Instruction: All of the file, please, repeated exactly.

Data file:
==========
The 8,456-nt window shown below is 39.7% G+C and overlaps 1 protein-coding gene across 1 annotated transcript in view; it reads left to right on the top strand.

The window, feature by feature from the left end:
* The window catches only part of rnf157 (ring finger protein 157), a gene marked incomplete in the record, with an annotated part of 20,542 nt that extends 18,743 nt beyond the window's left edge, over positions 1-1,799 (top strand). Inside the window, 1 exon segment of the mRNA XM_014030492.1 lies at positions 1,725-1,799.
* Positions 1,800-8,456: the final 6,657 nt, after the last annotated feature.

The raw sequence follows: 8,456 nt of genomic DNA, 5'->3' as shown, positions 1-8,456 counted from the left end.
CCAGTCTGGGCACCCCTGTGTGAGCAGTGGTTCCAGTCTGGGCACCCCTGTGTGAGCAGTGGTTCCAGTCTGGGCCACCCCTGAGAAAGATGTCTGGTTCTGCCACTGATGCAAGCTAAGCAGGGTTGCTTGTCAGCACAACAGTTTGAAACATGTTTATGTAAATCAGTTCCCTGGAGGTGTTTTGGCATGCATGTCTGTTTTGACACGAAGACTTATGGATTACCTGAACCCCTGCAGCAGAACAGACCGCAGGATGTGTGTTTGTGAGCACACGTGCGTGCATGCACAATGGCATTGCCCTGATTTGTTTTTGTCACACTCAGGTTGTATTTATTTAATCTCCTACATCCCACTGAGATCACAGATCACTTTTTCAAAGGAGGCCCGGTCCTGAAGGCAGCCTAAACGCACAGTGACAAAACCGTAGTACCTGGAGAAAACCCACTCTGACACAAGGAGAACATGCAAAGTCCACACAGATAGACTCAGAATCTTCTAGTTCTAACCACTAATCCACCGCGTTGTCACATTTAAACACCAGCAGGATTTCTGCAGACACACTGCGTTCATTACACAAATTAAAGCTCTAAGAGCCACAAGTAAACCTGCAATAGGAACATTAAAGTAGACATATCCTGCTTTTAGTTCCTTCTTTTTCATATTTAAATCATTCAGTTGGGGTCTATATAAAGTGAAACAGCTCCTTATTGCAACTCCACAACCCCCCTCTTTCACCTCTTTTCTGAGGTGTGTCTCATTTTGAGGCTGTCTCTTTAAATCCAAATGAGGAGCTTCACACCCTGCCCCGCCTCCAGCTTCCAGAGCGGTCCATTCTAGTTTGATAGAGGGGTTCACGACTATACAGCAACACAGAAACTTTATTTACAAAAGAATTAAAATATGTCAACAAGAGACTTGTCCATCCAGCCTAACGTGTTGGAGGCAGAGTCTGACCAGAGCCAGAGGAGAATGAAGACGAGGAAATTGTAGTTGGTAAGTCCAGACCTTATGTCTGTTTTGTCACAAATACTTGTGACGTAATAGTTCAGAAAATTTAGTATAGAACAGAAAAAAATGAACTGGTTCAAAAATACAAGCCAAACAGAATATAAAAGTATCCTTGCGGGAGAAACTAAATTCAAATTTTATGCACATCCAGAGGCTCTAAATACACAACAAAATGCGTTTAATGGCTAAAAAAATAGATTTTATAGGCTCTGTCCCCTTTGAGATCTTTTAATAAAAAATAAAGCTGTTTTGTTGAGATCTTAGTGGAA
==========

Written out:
The 8,456-nt window shown below is 39.7% G+C and overlaps 1 protein-coding gene across 1 annotated transcript in view; it reads left to right on the top strand.

The window, feature by feature from the left end:
* The window catches only part of rnf157 (ring finger protein 157), a gene marked incomplete in the record, with an annotated part of 20,542 nt that extends 18,743 nt beyond the window's left edge, over positions 1-1,799 (top strand). Inside the window, 1 exon segment of the mRNA XM_014030492.1 lies at positions 1,725-1,799.
* Positions 1,800-8,456: the final 6,657 nt, after the last annotated feature.

The raw sequence follows: 8,456 nt of genomic DNA, 5'->3' as shown, positions 1-8,456 counted from the left end.
CCAGTCTGGGCACCCCTGTGTGAGCAGTGGTTCCAGTCTGGGCACCCCTGTGTGAGCAGTGGTTCCAGTCTGGGCCACCCCTGAGAAAGATGTCTGGTTCTGCCACTGATGCAAGCTAAGCAGGGTTGCTTGTCAGCACAACAGTTTGAAACATGTTTATGTAAATCAGTTCCCTGGAGGTGTTTTGGCATGCATGTCTGTTTTGACACGAAGACTTATGGATTACCTGAACCCCTGCAGCAGAACAGACCGCAGGATGTGTGTTTGTGAGCACACGTGCGTGCATGCACAATGGCATTGCCCTGATTTGTTTTTGTCACACTCAGGTTGTATTTATTTAATCTCCTACATCCCACTGAGATCACAGATCACTTTTTCAAAGGAGGCCCGGTCCTGAAGGCAGCCTAAACGCACAGTGACAAAACCGTAGTACCTGGAGAAAACCCACTCTGACACAAGGAGAACATGCAAAGTCCACACAGATAGACTCAGAATCTTCTAGTTCTAACCACTAATCCACCGCGTTGTCACATTTAAACACCAGCAGGATTTCTGCAGACACACTGCGTTCATTACACAAATTAAAGCTCTAAGAGCCACAAGTAAACCTGCAATAGGAACATTAAAGTAGACATATCCTGCTTTTAGTTCCTTCTTTTTCATATTTAAATCATTCAGTTGGGGTCTATATAAAGTGAAACAGCTCCTTATTGCAACTCCACAACCCCCCTCTTTCACCTCTTTTCTGAGGTGTGTCTCATTTTGAGGCTGTCTCTTTAAATCCAAATGAGGAGCTTCACACCCTGCCCCGCCTCCAGCTTCCAGAGCGGTCCATTCTAGTTTGATAGAGGGGTTCACGACTATACAGCAACACAGAAACTTTATTTACAAAAGAATTAAAATATGTCAACAAGAGACTTGTCCATCCAGCCTAACGTGTTGGAGGCAGAGTCTGACCAGAGCCAGAGGAGAATGAAGACGAGGAAATTGTAGTTGGTAAGTCCAGACCTTATGTCTGTTTTGTCACAAATACTTGTGACGTAATAGTTCAGAAAATTTAGTATAGAACAGAAAAAAATGAACTGGTTCAAAAATACAAGCCAAACAGAATATAAAAGTATCCTTGCGGGAGAAACTAAATTCAAATTTTATGCACATCCAGAGGCTCTAAATACACAACAAAATGCGTTTAATGGCTAAAAAAATAGATTTTATAGGCTCTGTCCCCTTTGAGATCTTTTAATAAAAAATAAAGCTGTTTTGTTGAGATCTTAGTGGAA